Sunday, October 18, 2015

Applepalooza 2015

Well, that never happened on Applepalooza before:  it snowed on us!

Okay, more particularly, there were light and short flurries, but, still.  Snow.

It was a great day, even with the flurries and the chill.  The sun peeked out a few times.  And I'd warned everyone to dress warmly.  We also kept the fire pit burning (over its new bed of protective gravel and bricks.  Yay, Mama and kids!)

And, of course, if you give kids a campfire, there must be s'mores.  I think every child--and there were 23 kids (and 25 adults)--had at least one, if not more than one.  And more than a couple of the adults ate the extras.

Almost all of the rest of the food contained apples:  apple pies, apple crisp a la Paula Deen, apple cranberry walnut pie, apple walnut bread, two apple upside-down cakes, baked apple rings, caramel apple dip, salted caramel apple oat bars, apple doughnuts, my apple bourbon bundt cake from the NYTimes, even an apple/leek/cheddar quiche that disappeared so fast Mama never got any.  So many delicious, tasty, yummy (just add more adjectives here) foods!   Mama spent most of the party tending fire and making apple foil packets with caramel or granola to put in the coals.  The apples practically melted along with the caramel.  There were some non-apple items:  pumpkin bars, ghost sugar cookies, and  carrots and garlic dip, which Bud loved.  Plus mulled cider and hot chocolate, of which the kids drank something like 15 cups!

It was a wonderful group of people, some new to our parties but mostly veterans.  We were missing a few of our usual friends (we missed you, Mama Teacher!  And Miss S!) because there is just a plethora of fall activities--sports, scouts, birthday parties.  In fact, I was shocked that we still had almost 50 people.  There were neighbors, bus friends, church friends, playgroup friends, historic house friends, and a coworker of Mama's.  I tried to talk to everyone, but it's hard, especially as I spent extra time with two newcomers--the friend from Mama's office and my friend/ASL teacher and her family.  At one point I realized that we had people from China (not just Mama), Switzerland, Vietnam, (and people with ethnic backgrounds from Thailand, Italy, Ireland, Russia, etc) and, in the US, Texas (not just me!), NYC, and, of course, Connecticut.  Several UUs (obviously), culturally Jewish family (but not religiously observant), Catholics, Baptists (not Southern Baptist Convention), Methodists, Russian Orthodox, and who knows what other religions (I'll guess Buddhism), plus those who aren't.  Lots of bi-racial kids, a few children on the Autism spectrum, and two people who are Deaf.  And of course, lesbians (though, really, only Mama and me.)  There were even a few Republicans and a few men; sometimes the husbands--and the Republicans!--shy away.  I like that we have a variety of interesting friends who mingle so well together; it's always fun when they hit it off and enjoy chatting together.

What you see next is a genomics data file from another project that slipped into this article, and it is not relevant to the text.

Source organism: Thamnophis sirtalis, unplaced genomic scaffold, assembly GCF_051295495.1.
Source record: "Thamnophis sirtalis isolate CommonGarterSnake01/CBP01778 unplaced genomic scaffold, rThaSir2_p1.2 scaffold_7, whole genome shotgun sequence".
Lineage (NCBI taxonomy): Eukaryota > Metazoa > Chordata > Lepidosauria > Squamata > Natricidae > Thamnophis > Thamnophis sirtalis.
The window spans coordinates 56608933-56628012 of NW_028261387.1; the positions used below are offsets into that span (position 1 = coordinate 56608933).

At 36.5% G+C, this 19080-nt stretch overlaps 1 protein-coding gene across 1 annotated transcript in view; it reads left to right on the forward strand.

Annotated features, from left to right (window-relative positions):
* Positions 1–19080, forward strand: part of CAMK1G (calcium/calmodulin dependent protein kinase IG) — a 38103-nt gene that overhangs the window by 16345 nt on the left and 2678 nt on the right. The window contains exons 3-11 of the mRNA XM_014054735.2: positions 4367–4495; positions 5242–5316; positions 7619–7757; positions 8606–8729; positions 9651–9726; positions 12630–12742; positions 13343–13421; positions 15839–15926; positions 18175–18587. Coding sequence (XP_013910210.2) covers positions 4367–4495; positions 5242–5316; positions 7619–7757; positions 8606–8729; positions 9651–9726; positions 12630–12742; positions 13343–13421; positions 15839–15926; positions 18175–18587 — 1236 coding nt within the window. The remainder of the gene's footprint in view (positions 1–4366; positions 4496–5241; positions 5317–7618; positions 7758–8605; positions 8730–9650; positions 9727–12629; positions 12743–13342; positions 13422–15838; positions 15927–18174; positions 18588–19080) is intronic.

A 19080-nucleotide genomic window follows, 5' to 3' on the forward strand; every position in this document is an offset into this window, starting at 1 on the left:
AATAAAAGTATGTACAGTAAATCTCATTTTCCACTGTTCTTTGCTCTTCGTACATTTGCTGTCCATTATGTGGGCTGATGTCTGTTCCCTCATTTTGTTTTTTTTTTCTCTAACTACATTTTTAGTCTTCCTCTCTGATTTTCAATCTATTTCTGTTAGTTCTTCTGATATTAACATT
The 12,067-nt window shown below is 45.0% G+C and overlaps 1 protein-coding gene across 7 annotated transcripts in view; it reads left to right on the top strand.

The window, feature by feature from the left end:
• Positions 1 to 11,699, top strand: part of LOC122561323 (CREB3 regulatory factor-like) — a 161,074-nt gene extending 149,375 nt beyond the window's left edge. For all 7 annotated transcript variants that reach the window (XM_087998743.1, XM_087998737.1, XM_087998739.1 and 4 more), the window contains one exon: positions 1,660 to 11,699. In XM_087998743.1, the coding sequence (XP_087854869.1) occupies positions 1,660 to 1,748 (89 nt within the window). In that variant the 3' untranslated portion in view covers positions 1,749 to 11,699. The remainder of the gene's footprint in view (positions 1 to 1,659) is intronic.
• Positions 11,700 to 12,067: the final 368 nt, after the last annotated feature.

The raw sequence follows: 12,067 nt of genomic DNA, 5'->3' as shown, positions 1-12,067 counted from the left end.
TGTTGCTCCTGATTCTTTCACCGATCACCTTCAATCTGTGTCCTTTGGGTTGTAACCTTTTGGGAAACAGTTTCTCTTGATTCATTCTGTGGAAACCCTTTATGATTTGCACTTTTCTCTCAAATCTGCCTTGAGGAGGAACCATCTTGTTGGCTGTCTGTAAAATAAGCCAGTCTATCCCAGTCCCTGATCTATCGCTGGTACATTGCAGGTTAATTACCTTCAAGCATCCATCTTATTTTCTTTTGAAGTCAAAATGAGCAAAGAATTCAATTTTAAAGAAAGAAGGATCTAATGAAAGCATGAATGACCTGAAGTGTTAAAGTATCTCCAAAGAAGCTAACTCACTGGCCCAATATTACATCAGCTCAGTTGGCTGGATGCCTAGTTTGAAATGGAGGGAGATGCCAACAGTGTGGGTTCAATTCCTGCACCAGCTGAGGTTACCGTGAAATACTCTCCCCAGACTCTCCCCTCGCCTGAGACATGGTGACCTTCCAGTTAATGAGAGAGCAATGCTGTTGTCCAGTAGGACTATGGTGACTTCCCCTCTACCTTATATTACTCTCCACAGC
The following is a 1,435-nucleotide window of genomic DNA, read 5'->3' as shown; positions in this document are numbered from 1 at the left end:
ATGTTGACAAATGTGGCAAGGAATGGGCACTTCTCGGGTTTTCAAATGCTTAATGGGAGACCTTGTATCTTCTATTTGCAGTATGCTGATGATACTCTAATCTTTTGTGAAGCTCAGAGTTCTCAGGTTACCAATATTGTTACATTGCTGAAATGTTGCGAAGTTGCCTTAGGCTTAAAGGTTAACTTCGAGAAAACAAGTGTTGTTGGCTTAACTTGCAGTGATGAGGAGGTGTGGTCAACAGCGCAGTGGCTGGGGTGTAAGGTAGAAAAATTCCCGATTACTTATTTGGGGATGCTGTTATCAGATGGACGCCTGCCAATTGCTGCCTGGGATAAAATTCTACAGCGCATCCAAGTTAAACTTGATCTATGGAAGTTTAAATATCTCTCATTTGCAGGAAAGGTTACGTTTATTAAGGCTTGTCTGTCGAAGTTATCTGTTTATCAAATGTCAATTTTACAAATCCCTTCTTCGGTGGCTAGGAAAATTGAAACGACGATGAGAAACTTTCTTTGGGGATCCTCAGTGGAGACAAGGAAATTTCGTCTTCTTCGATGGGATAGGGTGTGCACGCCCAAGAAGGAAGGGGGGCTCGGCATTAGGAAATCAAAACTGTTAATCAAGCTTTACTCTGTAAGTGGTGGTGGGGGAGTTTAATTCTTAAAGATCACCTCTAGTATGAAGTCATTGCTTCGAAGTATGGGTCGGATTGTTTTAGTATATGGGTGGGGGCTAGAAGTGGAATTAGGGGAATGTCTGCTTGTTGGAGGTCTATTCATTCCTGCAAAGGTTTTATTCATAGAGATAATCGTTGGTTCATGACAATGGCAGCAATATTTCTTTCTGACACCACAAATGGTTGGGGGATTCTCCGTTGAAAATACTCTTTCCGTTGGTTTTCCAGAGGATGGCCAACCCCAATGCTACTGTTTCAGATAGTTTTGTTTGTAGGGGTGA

The kids played on the swingset, climbed on top of (and jumped off of) the little plastic playhouse, played soccer, played chase, colored the driveway with chalk, and climbed trees when they weren't eating.  The tree climbing scared me because they got so high, but, since it wasn't my kids, and the parents were watching pretty diligently, I didn't worry too much.  It was a new sensation for me not to hover, but Sis and Bud fed and entertained themselves without begging or clinging to us.  I think they had a great time (and they had been amazing helpers in the days and hours of cleaning and cooking and setting up beforehand.)